[Be still, my soul, be still; the arms you bear are brittle]

A. E. Housman - 1859-1936

Be still, my soul, be still; the arms you bear are brittle, 
   Earth and high heaven are fixt of old and founded strong. 
Think rather,—call to thought, if now you grieve a little, 
   The days when we had rest, O soul, for they were long. 

Men loved unkindness then, but lightless in the quarry 
   I slept and saw not; tears fell down, I did not mourn; 
Sweat ran and blood sprang out and I was never sorry: 
   Then it was well with me, in days ere I was born. 

Now, and I muse for why and never find the reason, 
   I pace the earth, and drink the air, and feel the sun. 
Be still, be still, my soul; it is but for a season: 
   Let us endure an hour and see injustice done. 

Ay, look: high heaven and earth ail from the prime foundation; 
   All thoughts to rive the heart are here, and all are vain: 
Horror and scorn and hate and fear and indignation—
   Oh why did I awake? when shall I sleep again? 

 

More by A. E. Housman

To An Athlete Dying Young

The time you won your town the race   
We chaired you through the market-place;   
Man and boy stood cheering by,   
And home we brought you shoulder-high.   
   
To-day, the road all runners come,     
Shoulder-high we bring you home,   
And set you at your threshold down,   
Townsman of a stiller town.   
   
Smart lad, to slip betimes away   
From fields where glory does not stay,  
And early though the laurel grows   
It withers quicker than the rose.   
   
Eyes the shady night has shut   
Cannot see the record cut,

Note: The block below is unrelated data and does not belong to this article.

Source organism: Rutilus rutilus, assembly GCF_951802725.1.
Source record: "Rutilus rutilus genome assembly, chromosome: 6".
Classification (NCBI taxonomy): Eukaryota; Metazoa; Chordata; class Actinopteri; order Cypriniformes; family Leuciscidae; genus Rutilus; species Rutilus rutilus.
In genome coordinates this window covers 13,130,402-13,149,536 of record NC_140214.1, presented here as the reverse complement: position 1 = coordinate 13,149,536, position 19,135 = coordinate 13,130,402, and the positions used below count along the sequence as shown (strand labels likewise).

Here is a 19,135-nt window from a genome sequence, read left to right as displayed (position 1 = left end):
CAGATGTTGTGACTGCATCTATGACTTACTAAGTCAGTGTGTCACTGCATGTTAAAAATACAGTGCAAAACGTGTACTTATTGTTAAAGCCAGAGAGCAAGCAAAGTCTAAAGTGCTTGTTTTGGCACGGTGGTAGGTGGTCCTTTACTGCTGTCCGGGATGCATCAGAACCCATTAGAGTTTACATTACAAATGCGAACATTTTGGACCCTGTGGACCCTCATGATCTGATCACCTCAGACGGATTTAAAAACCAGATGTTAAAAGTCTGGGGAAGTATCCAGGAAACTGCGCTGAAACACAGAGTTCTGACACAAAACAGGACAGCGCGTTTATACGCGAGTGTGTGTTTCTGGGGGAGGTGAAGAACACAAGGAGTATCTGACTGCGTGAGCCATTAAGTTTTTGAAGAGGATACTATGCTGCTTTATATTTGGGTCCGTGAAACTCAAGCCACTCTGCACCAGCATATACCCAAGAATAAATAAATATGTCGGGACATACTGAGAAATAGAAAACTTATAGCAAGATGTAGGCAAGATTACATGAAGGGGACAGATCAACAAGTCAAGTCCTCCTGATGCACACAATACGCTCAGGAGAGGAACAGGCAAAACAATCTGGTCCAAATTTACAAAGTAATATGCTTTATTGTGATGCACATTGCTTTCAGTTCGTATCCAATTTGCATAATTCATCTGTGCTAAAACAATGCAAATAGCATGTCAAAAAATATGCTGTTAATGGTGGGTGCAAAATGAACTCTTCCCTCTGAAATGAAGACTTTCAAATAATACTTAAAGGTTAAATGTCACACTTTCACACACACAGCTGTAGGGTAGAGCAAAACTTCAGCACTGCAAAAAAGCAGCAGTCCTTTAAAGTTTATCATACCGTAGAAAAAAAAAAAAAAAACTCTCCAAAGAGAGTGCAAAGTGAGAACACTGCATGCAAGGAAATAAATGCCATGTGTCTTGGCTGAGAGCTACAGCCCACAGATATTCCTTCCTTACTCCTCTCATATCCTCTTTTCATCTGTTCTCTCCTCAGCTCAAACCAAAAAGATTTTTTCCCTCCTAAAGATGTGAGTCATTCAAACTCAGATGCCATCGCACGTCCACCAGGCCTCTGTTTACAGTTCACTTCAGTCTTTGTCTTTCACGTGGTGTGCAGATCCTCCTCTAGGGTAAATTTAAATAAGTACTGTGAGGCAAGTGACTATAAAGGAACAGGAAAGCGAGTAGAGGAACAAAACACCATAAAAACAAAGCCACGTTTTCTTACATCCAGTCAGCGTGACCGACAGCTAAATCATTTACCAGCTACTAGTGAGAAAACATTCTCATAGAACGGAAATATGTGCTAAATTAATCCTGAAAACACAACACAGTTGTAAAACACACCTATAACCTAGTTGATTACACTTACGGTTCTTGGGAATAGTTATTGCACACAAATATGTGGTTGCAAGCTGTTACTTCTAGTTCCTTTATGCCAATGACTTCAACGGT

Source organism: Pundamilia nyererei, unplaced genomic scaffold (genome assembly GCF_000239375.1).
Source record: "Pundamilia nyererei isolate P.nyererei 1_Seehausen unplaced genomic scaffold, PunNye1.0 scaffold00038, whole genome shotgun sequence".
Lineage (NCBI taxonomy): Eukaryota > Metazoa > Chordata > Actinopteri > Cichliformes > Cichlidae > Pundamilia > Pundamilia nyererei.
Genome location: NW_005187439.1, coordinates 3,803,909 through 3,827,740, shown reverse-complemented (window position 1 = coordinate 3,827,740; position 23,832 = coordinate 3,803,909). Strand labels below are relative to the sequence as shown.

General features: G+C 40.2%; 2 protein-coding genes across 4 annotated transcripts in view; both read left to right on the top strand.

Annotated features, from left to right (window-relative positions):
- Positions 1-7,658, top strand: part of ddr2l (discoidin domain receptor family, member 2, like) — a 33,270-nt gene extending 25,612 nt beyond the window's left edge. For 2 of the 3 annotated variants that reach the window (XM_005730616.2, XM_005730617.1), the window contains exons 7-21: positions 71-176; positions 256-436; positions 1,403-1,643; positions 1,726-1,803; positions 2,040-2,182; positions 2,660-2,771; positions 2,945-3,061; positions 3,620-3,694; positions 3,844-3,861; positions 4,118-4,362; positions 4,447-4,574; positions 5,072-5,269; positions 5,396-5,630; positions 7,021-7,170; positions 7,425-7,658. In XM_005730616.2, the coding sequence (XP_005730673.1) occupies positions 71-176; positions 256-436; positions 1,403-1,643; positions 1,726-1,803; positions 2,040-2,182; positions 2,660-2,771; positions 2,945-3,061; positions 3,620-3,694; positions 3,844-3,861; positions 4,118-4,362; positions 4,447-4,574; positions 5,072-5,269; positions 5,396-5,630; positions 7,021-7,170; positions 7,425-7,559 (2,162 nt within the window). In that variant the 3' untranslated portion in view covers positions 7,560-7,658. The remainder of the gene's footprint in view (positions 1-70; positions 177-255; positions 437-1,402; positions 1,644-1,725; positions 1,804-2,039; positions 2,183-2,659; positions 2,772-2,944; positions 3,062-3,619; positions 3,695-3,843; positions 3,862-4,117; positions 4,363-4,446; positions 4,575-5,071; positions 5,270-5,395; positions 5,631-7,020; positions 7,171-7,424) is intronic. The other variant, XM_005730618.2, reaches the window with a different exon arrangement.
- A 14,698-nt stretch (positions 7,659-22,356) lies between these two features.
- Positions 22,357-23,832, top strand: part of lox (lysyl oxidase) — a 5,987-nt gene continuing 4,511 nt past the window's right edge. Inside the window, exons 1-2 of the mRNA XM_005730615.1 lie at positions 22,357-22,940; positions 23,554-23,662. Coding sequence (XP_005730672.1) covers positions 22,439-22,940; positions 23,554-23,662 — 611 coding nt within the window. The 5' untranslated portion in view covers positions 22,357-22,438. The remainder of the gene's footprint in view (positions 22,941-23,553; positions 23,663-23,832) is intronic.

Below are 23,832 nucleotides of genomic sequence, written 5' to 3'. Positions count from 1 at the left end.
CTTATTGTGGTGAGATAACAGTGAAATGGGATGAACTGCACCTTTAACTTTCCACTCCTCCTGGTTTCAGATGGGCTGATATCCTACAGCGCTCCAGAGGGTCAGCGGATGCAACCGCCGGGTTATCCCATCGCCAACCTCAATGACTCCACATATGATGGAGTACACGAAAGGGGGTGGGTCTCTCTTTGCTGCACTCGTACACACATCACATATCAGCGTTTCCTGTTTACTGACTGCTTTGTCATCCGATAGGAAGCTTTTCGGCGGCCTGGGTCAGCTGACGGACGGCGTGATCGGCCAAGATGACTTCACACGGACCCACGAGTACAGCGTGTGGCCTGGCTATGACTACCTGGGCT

And silence sounds no worse than cheers  
After earth has stopped the ears:   
   
Now you will not swell the rout   
Of lads that wore their honours out,   
Runners whom renown outran   
And the name died before the man.  
   
So set, before its echoes fade,   
The fleet foot on the sill of shade,   
And hold to the low lintel up   
The still-defended challenge-cup.   
   
And round that early-laurelled head 
Will flock to gaze the strengthless dead,   
And find unwithered on its curls   
The garland briefer than a girl's.

A Shropshire Lad XL

Into my heart on air that kills  
  From yon far country blows:  
What are those blue remembered hills,  
  What spires, what farms are those?  
  
That is the land of lost content,
  I see it shining plain,  
The happy highways where I went  
  And cannot come again.

A Shropshire Lad, XIII

When I was one-and-twenty  
  I heard a wise man say,  
‘Give crowns and pounds and guineas  
  But not your heart away;  
  
Give pearls away and rubies
  But keep your fancy free.’  
But I was one-and-twenty,  
  No use to talk to me.  
  
When I was one-and-twenty  
  I heard him say again,
‘The heart out of the bosom  
  Was never given in vain;  
’Tis paid with sighs a plenty  
  And sold for endless rue.’  
And I am two-and-twenty,
  And oh, ’tis true, ’tis true.